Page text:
diary January 21, 2013

    Quiet Storm

    THE NEXT EDITION of the Sharjah Biennial won’t open for another seven weeks but already the blitz is on. Held in the sleepiest and most austere of the seven tiny sheikhdoms that make up the United Arab Emirates, this perennial art event is highly unlikely and therefore wholly intriguing. It was a little over a year ago that the Sharjah Art Foundation named Yuko Hasegawa the curator of the next exhibition, and since then, they’ve been carefully parceling out information at a rate of about a press release every other month, leaking an enticingly partial list of artists here, tracing the curious

  • Left: Artist Khalil Joreige with curator Shwetal Patel, executive officer of the Kochi-Muziris Biennale. Right: Artist Bose Krishnamachari, artistic director and co-curator of the first Kochi-Muziris Biennale. (Except where noted, all photos: Kaelen Wilson-Goldie)
    diary January 01, 2013

    Do You Remember the First Time?

    LET’S DISPENSE WITH THE GRISLY DETAILS. The world did not come crashing to a cataclysmic end on 12/12/12 (already the less popular apocalyptic appointment on the Mayan calendar compared with 12/21/12), but on that date a few weeks ago, the first Kochi-Muziris Biennale flung open its doors to give onlookers an eyeful of total organizational chaos and an exhibition in shambles. The artists Bose Krishnamachari and Riyas Komu—two of the so-called Bombay Boys, who began stirring up the Mumbai art scene back in the late 1990s—cofounded the biennial’s coordinating body just nineteen months ago. As

  • Postcard for Trans-Arabian Pipeline Company (Tapline), 1960. Found material for Rayyane Tabet’s series “The Shortest Distance Between Two Points,” 2007–.


    DURING THE FIRST DECADE of the oil age in Saudi Arabia—after the royal family granted the first concessions to American companies in the 1930s but before a wave of labor protests surged through the Eastern Province in the 1950s—petroleum was being exported through a short pipeline from the drilling fields of Dammam to the port city of Dhahran. It was barreled there, then carried by ship in a grand arc around the Arabian Peninsula and through the Suez Canal to the Mediterranean Sea. In the aftermath of World War II, however, a group of engineers and oil executives, fearful of maritime

  • Pablo Lobato, Overturned Bronze, 2011, HD video, color, sound, 4 minutes 52 seconds. From the 11th Sharjah Biennial.

    11th Sharjah Biennial

    “Almost two years have passed since the Sharjah Biennial experienced a curatorial and organizational meltdown.”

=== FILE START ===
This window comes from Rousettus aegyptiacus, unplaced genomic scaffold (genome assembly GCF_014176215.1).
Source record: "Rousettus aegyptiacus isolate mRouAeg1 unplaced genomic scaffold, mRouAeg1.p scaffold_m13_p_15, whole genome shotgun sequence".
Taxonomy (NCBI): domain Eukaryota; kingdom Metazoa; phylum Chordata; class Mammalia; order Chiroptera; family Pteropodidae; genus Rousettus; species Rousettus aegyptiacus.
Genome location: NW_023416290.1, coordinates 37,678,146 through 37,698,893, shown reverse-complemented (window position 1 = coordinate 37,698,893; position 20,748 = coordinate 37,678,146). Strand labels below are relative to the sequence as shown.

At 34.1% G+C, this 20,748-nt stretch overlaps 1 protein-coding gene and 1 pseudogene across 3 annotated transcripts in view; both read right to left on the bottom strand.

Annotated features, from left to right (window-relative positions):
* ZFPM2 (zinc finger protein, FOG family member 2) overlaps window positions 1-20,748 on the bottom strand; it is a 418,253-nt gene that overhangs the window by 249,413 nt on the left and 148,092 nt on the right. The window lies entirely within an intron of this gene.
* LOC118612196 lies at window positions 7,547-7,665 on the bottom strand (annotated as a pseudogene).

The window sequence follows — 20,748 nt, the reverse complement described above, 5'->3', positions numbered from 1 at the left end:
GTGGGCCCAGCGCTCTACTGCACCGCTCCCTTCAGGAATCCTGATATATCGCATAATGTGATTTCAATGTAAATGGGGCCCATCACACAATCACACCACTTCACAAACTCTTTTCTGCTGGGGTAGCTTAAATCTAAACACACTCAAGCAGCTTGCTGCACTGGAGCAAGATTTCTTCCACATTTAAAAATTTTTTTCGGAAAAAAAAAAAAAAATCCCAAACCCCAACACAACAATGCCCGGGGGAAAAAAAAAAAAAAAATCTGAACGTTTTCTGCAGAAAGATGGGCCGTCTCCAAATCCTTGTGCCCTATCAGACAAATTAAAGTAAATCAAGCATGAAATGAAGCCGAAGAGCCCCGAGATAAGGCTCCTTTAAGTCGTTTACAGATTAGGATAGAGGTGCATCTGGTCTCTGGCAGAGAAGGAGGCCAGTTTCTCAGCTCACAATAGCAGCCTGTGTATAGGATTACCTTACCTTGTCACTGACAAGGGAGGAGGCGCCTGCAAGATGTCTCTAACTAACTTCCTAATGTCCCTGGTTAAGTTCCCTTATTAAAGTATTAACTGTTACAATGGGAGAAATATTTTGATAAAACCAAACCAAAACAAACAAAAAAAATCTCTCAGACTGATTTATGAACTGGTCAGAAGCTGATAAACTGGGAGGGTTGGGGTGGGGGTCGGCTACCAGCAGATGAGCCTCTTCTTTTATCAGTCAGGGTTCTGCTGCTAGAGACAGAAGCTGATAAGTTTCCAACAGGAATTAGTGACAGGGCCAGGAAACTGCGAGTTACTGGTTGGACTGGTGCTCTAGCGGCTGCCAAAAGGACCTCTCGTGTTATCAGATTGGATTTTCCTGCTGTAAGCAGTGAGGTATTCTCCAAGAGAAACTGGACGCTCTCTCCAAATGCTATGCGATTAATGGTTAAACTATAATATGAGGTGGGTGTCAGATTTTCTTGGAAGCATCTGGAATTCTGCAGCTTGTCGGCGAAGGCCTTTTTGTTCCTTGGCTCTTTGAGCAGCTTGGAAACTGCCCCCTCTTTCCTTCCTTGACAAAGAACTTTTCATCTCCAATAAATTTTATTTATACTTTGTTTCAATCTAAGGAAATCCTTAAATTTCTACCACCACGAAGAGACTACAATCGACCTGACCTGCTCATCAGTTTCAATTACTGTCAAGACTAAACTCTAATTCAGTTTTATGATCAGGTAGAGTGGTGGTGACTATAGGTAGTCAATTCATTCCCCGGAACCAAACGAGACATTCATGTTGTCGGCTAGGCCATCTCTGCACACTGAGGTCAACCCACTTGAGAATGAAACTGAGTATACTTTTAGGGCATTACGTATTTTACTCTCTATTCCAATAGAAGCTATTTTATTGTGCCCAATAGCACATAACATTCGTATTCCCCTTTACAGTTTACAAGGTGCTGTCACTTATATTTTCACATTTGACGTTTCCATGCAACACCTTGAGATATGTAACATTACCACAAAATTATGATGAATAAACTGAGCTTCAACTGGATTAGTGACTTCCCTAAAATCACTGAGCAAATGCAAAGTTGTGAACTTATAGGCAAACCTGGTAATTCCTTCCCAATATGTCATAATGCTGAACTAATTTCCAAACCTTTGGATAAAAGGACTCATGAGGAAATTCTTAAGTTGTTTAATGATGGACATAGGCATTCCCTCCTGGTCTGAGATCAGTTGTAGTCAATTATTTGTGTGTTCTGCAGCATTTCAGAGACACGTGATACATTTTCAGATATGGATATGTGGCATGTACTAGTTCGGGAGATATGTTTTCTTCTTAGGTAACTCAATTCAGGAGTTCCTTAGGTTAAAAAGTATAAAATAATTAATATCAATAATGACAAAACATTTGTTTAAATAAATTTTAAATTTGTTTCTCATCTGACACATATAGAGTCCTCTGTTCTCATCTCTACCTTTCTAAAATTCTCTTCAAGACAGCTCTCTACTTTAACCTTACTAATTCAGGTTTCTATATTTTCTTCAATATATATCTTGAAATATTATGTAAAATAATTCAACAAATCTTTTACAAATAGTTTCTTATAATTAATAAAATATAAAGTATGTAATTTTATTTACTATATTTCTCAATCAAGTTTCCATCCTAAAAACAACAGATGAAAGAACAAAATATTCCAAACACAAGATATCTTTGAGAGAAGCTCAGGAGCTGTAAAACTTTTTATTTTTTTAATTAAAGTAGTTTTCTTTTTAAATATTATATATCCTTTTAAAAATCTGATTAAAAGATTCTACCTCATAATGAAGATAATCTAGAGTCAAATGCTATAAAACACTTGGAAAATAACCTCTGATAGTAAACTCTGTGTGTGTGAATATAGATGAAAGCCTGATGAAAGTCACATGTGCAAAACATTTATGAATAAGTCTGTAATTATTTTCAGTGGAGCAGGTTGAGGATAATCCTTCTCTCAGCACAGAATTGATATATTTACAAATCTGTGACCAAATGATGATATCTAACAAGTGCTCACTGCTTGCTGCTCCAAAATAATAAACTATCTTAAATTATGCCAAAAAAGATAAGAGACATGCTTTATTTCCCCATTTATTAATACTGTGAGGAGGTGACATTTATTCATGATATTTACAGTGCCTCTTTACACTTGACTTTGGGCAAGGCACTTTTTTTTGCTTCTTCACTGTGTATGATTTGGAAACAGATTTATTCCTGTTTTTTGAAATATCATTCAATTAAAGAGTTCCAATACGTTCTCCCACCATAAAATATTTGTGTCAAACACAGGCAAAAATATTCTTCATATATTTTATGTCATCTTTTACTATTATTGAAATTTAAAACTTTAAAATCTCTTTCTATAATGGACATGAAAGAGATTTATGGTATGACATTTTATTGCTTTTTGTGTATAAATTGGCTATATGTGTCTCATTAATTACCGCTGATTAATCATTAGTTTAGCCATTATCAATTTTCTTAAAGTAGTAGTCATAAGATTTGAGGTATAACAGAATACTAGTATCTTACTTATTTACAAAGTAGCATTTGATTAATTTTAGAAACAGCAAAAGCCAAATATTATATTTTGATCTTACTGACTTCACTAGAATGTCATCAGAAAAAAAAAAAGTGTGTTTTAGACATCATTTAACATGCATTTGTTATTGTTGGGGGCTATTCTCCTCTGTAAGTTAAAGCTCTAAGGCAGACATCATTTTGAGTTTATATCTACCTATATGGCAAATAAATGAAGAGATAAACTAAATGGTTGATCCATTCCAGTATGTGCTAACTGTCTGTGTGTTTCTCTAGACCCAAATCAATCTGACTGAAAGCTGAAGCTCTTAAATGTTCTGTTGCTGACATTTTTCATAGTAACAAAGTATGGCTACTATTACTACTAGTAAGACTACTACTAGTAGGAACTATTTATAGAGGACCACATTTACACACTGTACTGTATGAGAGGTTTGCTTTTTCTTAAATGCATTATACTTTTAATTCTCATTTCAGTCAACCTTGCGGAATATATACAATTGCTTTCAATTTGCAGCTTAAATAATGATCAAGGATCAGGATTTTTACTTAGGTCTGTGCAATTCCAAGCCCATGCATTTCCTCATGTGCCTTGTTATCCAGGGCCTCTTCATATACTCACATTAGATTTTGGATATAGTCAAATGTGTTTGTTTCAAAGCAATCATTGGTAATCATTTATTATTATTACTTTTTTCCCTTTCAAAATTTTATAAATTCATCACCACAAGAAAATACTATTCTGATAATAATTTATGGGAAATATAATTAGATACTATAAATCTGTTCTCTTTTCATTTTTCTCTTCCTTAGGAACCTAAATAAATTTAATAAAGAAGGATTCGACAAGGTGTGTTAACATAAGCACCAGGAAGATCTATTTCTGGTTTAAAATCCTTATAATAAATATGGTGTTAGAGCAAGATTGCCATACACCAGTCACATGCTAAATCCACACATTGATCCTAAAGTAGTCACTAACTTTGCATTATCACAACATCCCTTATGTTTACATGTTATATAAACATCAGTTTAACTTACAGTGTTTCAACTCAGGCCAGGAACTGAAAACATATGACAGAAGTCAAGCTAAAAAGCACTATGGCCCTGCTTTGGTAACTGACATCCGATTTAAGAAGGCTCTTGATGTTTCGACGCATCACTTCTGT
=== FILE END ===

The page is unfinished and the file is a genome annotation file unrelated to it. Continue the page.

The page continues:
Almost two years have passed since the Sharjah Biennial experienced a curatorial and organizational meltdown. The director, Jack Persekian, was fired; perhaps more consequentially, an installation by the Algerian artist Mustapha Benfodil was abruptly dismantled and taken away. Benfodil’s piece had been placed in a courtyard, and the very public nature of that space hastened the work’s undoing. Now, in a clever inversion of fates, the courtyard itself is the concept of the forthcoming edition. Curator Yuko Hasegawa has commissioned work from artists such as Saâdane Afif,

  • Asunción Molinos Gordo, El-Matam El-Mish-Masry (The Non-Egyptian Restaurant), 2012. Photo: Robert Stothard.
    slant December 28, 2012

    Kaelen Wilson-Goldie

    DURING THE FIRST WEEK OF NOVEMBER, the Spanish-born, Cairo-based artist Asunción Molinos Gordo invited a top chef to create haute cuisine from the best Egyptian produce that money could buy, and then offered six dishes to neighborhood diners for just five Egyptians pounds apiece (around eighty cents). This was the opening act in Molinos’s four-part, monthlong art project titled El-Matam El-Mish-Masry (The Non-Egyptian Restaurant), a site-specific installation doubling as a performance that was conceived for the five-year-old art space Artellewa. Located in the depths of a sprawling informal

  • Left: Artist Walid Sadek and designer Jennifer Hage Obeid. Right: Artist Akram Zaatari with Centre Pompidou curator Clément Chéroux. (All photos: Kaelen Wilson-Goldie)
    diary December 12, 2012

    History Lessons

    BEIRUT IS TWO HOURS FROM DAMASCUS BY CAR, an hour from Cairo by plane, and if one were to travel due south and keep going—a journey once common but currently impossible—Beirut would be a leisurely four-hour taxi ride from Gaza City, with a view to the Mediterranean all the way down the coast. But no matter how close, Beirut these days feels a world away from the revolutions and wars that have been rumbling through neighboring countries for nearly two years now. Twelve months ago, the city seemed eerily calm. Now it just seems stagnant, a sad, enervated aberration among the more hopeful strands